For the 23rd time in the last 32 years, California has begun a new fiscal year without a budget, leaving the state unable to fund some school programs and pay elected officials.
State workers protested outside the governor's Brentwood home Sunday after he signed an executive order last week slashing their pay to save money.
"Don't put your debt on the backs of your workers. You can't do this to us. We give you our all. You give us $6.55 an hour. That's below poverty wages," said Ali Sweeney, a healthcare worker.
The unions are going to court Monday to try to stop the governor's order.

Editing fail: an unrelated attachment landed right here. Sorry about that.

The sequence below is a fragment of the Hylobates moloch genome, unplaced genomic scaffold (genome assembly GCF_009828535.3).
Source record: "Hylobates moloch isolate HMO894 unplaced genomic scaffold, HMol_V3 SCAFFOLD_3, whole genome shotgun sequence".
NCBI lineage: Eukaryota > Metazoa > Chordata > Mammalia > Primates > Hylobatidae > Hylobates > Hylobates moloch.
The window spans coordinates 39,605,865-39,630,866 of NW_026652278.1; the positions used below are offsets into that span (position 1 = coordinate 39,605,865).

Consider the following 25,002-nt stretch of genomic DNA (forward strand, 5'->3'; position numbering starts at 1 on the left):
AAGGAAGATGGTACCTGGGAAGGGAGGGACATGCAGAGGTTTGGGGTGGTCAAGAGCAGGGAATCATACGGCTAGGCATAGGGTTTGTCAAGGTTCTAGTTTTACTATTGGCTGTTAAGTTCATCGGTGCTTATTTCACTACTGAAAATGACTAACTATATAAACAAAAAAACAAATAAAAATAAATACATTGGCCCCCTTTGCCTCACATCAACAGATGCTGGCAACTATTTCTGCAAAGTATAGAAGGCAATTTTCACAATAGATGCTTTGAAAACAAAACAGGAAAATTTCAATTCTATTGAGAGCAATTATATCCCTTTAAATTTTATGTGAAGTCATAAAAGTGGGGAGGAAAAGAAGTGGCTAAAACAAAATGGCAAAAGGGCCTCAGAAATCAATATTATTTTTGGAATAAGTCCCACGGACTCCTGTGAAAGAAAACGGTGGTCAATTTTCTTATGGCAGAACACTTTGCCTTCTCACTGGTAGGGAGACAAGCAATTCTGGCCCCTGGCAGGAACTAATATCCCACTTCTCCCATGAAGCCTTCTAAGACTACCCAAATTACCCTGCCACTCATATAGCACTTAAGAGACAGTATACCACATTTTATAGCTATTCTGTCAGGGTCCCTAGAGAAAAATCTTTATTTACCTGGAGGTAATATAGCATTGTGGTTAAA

Democrats and Republicans are at odds over how to erase a $15.2 billion deficit.
Meanwhile, Californians are already feeling the effects of the layoffs at most DMV offices. Even though there have been no layoffs yet, some workers are quitting and looking for other jobs because about 22,000 temporary and parttime employees are expected.